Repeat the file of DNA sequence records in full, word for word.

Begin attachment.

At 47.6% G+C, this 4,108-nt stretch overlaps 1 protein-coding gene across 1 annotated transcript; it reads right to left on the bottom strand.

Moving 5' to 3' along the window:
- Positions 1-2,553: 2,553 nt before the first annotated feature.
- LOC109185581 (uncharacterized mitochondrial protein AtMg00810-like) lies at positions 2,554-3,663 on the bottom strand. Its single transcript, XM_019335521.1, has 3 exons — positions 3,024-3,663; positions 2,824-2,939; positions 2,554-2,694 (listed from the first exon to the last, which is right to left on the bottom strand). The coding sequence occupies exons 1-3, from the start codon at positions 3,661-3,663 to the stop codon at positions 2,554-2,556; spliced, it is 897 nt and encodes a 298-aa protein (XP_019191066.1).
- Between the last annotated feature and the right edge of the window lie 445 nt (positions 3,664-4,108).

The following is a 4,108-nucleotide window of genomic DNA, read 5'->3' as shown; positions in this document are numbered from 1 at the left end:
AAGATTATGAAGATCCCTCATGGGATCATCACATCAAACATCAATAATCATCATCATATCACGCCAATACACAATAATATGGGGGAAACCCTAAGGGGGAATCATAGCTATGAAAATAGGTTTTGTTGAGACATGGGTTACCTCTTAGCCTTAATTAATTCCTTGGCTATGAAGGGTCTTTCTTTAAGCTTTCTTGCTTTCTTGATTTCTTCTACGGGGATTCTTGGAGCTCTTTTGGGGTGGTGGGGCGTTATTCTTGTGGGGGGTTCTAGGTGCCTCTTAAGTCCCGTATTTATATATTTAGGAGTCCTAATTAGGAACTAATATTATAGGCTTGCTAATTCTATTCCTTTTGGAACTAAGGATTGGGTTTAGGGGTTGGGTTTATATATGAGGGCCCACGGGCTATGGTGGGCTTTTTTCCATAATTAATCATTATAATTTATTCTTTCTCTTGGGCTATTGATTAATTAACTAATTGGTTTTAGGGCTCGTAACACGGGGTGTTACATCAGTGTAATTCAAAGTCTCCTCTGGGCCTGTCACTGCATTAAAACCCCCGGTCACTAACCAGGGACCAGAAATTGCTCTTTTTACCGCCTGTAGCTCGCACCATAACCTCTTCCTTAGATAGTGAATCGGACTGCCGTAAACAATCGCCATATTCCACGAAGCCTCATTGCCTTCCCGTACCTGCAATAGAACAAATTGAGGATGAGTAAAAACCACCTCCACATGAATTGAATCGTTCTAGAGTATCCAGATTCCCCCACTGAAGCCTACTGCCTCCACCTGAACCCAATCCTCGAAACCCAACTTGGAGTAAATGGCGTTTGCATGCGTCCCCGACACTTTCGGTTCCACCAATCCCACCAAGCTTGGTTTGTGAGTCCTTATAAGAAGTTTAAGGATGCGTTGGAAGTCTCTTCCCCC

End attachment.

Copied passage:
At 47.6% G+C, this 4,108-nt stretch overlaps 1 protein-coding gene across 1 annotated transcript; it reads right to left on the bottom strand.

Moving 5' to 3' along the window:
- Positions 1-2,553: 2,553 nt before the first annotated feature.
- LOC109185581 (uncharacterized mitochondrial protein AtMg00810-like) lies at positions 2,554-3,663 on the bottom strand. Its single transcript, XM_019335521.1, has 3 exons — positions 3,024-3,663; positions 2,824-2,939; positions 2,554-2,694 (listed from the first exon to the last, which is right to left on the bottom strand). The coding sequence occupies exons 1-3, from the start codon at positions 3,661-3,663 to the stop codon at positions 2,554-2,556; spliced, it is 897 nt and encodes a 298-aa protein (XP_019191066.1).
- Between the last annotated feature and the right edge of the window lie 445 nt (positions 3,664-4,108).

The following is a 4,108-nucleotide window of genomic DNA, read 5'->3' as shown; positions in this document are numbered from 1 at the left end:
AAGATTATGAAGATCCCTCATGGGATCATCACATCAAACATCAATAATCATCATCATATCACGCCAATACACAATAATATGGGGGAAACCCTAAGGGGGAATCATAGCTATGAAAATAGGTTTTGTTGAGACATGGGTTACCTCTTAGCCTTAATTAATTCCTTGGCTATGAAGGGTCTTTCTTTAAGCTTTCTTGCTTTCTTGATTTCTTCTACGGGGATTCTTGGAGCTCTTTTGGGGTGGTGGGGCGTTATTCTTGTGGGGGGTTCTAGGTGCCTCTTAAGTCCCGTATTTATATATTTAGGAGTCCTAATTAGGAACTAATATTATAGGCTTGCTAATTCTATTCCTTTTGGAACTAAGGATTGGGTTTAGGGGTTGGGTTTATATATGAGGGCCCACGGGCTATGGTGGGCTTTTTTCCATAATTAATCATTATAATTTATTCTTTCTCTTGGGCTATTGATTAATTAACTAATTGGTTTTAGGGCTCGTAACACGGGGTGTTACATCAGTGTAATTCAAAGTCTCCTCTGGGCCTGTCACTGCATTAAAACCCCCGGTCACTAACCAGGGACCAGAAATTGCTCTTTTTACCGCCTGTAGCTCGCACCATAACCTCTTCCTTAGATAGTGAATCGGACTGCCGTAAACAATCGCCATATTCCACGAAGCCTCATTGCCTTCCCGTACCTGCAATAGAACAAATTGAGGATGAGTAAAAACCACCTCCACATGAATTGAATCGTTCTAGAGTATCCAGATTCCCCCACTGAAGCCTACTGCCTCCACCTGAACCCAATCCTCGAAACCCAACTTGGAGTAAATGGCGTTTGCATGCGTCCCCGACACTTTCGGTTCCACCAATCCCACCAAGCTTGGTTTGTGAGTCCTTATAAGAAGTTTAAGGATGCGTTGGAAGTCTCTTCCCCC